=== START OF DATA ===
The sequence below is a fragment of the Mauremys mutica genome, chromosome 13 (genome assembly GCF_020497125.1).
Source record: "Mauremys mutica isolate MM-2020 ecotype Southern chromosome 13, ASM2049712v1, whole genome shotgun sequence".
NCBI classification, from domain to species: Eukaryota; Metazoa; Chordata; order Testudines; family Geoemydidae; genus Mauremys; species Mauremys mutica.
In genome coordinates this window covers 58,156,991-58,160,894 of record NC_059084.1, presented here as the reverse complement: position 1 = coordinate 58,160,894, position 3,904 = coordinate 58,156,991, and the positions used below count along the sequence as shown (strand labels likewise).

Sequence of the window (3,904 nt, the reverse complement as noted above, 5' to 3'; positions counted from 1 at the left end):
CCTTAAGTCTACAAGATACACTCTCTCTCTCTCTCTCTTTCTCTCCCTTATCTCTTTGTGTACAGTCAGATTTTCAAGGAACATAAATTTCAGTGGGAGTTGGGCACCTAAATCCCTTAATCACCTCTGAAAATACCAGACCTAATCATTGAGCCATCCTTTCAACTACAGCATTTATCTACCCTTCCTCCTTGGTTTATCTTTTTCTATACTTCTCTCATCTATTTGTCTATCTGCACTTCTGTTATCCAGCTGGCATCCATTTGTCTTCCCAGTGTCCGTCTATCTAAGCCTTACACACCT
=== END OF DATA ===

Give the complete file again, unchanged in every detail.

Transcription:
The sequence below is a fragment of the Mauremys mutica genome, chromosome 13 (genome assembly GCF_020497125.1).
Source record: "Mauremys mutica isolate MM-2020 ecotype Southern chromosome 13, ASM2049712v1, whole genome shotgun sequence".
NCBI classification, from domain to species: Eukaryota; Metazoa; Chordata; order Testudines; family Geoemydidae; genus Mauremys; species Mauremys mutica.
In genome coordinates this window covers 58,156,991-58,160,894 of record NC_059084.1, presented here as the reverse complement: position 1 = coordinate 58,160,894, position 3,904 = coordinate 58,156,991, and the positions used below count along the sequence as shown (strand labels likewise).

Sequence of the window (3,904 nt, the reverse complement as noted above, 5' to 3'; positions counted from 1 at the left end):
CCTTAAGTCTACAAGATACACTCTCTCTCTCTCTCTCTTTCTCTCCCTTATCTCTTTGTGTACAGTCAGATTTTCAAGGAACATAAATTTCAGTGGGAGTTGGGCACCTAAATCCCTTAATCACCTCTGAAAATACCAGACCTAATCATTGAGCCATCCTTTCAACTACAGCATTTATCTACCCTTCCTCCTTGGTTTATCTTTTTCTATACTTCTCTCATCTATTTGTCTATCTGCACTTCTGTTATCCAGCTGGCATCCATTTGTCTTCCCAGTGTCCGTCTATCTAAGCCTTACACACCT